Most homeowners are aware how weather affects their energy bills: when temperatures plummet, you turn the heat up; when temperatures climb, you turn the thermostat down. You’re using more energy to reach thermostat set points, so your expenses go up.
But the weather can affects your energy bill in other, less obvious ways. Read on so that you’re aware of how to keep your expenses down at the height of the cooling and heating seasons.
In Ohio, we deal with high humidity in the summer. Humidity that climbs over 50-55 percent can make us feel hot and sticky, even in our homes. Most of the time, your air conditioner will remove enough moisture so that you don’t feel that warm. But when the A/C coils are dirty, the condensate drain is clogged, the refrigerant charge is too low or your air filter is dirty, your home won’t be dehumidified sufficiently. High humidity prevents the perspiration on your skin from evaporating to cool you down. For most people, the remedy is to turn down the thermostat. But that’s not an efficient way to run your A/C.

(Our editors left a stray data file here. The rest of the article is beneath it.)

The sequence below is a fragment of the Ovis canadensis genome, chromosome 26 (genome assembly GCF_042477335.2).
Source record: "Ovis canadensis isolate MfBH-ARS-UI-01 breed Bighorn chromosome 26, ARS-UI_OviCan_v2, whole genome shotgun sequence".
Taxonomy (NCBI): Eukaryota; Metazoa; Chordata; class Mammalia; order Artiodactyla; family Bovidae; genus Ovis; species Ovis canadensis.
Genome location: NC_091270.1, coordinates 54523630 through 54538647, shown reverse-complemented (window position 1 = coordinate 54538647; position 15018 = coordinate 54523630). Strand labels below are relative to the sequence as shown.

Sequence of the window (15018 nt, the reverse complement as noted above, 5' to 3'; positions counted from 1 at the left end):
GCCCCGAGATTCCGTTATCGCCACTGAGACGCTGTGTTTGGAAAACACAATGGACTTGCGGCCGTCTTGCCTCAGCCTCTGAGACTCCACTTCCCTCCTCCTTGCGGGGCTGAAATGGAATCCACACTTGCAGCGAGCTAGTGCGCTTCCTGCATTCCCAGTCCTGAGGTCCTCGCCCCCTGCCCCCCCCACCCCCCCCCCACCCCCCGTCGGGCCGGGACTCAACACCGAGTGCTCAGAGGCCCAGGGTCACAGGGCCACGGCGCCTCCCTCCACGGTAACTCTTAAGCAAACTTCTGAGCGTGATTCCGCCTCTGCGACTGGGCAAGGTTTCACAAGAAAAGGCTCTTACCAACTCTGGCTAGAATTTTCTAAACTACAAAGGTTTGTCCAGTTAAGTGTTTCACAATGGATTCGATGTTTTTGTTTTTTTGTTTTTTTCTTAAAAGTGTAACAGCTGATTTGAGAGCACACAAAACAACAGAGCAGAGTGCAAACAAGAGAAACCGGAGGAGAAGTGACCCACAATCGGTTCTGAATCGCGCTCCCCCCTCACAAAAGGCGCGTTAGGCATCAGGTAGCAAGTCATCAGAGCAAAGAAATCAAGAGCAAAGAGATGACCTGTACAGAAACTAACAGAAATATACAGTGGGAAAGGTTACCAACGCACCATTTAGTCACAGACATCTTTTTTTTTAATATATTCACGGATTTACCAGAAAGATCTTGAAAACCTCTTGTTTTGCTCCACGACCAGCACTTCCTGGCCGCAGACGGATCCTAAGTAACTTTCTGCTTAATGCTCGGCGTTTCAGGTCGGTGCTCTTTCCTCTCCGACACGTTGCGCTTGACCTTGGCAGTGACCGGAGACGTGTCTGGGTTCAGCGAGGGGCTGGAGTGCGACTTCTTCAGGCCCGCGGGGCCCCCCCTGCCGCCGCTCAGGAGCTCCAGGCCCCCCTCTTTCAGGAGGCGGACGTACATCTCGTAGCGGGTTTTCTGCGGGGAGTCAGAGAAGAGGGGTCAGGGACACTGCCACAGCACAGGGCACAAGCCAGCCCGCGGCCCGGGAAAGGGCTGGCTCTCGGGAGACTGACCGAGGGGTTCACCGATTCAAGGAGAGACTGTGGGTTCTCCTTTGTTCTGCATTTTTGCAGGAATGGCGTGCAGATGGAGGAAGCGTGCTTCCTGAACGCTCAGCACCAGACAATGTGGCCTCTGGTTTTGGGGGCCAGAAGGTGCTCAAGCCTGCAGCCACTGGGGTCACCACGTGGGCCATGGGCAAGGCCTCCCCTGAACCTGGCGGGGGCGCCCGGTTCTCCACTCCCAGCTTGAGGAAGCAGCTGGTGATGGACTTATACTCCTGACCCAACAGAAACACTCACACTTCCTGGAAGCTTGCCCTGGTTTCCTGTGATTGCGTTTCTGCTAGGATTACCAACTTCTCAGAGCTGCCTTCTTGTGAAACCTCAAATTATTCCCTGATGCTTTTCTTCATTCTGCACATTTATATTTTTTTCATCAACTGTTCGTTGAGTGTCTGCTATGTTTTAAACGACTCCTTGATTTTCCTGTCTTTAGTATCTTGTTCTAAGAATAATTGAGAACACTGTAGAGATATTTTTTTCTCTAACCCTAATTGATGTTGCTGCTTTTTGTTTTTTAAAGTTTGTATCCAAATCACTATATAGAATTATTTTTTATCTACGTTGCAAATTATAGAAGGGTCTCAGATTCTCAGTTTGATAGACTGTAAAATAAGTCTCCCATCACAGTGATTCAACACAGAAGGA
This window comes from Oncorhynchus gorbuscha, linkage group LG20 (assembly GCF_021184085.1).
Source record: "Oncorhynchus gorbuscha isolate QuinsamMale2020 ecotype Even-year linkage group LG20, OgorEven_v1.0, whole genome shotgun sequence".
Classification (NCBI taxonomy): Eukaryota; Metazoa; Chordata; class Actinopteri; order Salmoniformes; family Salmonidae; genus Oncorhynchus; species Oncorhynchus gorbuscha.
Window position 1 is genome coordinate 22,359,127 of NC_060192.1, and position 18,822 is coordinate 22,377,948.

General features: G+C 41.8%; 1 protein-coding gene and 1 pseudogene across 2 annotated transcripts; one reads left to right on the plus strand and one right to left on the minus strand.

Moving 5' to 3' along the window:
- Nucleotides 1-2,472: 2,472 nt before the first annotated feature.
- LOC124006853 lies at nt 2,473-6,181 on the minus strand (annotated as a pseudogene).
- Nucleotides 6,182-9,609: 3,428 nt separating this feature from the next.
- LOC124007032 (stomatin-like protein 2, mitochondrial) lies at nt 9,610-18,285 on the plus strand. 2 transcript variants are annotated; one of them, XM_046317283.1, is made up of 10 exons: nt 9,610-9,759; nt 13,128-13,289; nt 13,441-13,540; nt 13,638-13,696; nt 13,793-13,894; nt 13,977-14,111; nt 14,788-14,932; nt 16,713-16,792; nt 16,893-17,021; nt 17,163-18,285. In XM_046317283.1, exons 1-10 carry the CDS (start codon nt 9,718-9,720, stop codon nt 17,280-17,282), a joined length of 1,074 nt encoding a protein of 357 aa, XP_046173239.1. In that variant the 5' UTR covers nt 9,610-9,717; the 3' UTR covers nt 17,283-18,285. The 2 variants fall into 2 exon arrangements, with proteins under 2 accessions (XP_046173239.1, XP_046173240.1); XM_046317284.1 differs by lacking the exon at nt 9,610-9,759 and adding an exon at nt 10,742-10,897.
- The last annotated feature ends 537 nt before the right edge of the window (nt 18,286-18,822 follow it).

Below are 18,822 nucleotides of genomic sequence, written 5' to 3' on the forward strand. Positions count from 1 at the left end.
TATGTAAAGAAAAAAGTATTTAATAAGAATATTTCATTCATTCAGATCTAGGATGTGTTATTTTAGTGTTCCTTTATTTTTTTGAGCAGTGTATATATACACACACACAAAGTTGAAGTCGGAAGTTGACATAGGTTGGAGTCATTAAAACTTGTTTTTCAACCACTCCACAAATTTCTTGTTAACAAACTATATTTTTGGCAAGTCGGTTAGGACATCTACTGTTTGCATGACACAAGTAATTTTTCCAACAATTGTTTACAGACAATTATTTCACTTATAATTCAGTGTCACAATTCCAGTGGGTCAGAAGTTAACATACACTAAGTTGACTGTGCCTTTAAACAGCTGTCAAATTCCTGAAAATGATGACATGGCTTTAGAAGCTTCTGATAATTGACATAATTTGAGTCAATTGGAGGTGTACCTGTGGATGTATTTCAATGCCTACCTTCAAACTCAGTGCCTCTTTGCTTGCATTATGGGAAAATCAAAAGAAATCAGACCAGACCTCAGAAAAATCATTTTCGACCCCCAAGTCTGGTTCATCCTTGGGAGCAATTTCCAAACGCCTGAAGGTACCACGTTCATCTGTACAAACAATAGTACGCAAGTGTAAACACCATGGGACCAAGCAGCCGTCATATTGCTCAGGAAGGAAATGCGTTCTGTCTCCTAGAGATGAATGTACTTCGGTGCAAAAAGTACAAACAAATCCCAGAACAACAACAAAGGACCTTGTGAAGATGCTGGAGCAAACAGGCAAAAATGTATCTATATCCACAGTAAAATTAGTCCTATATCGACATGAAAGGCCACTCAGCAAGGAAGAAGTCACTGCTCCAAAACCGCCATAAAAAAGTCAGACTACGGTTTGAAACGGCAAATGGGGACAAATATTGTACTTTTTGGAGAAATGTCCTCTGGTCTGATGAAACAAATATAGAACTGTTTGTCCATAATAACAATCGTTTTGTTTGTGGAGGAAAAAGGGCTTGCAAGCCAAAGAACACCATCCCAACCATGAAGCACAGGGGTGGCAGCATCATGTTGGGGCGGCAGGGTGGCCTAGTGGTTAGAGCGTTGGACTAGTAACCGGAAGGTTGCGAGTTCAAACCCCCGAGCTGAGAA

Keeping your A/C in good working order through preventative maintenance will help you control higher humidity this summer.
Obviously, extreme heat and extreme cold spells will boost your utility bill as you try to make your home comfortable by turning the thermostat up or down. But thunderstorms, tornadoes and flooding can also affect your bill.The cost of energy is determined by supply, demand and how much is stored. So whenever a refinery, power plant or part of the grid is damaged by storms — even when the affected area is many miles from you — a run on gas or oil supplies to meet demands for power puts more pressure on the energy infrastructure and prices rise. High air and water temperatures can prevent power plants from using the affected water supply for cooling, thereby inhibiting energy production.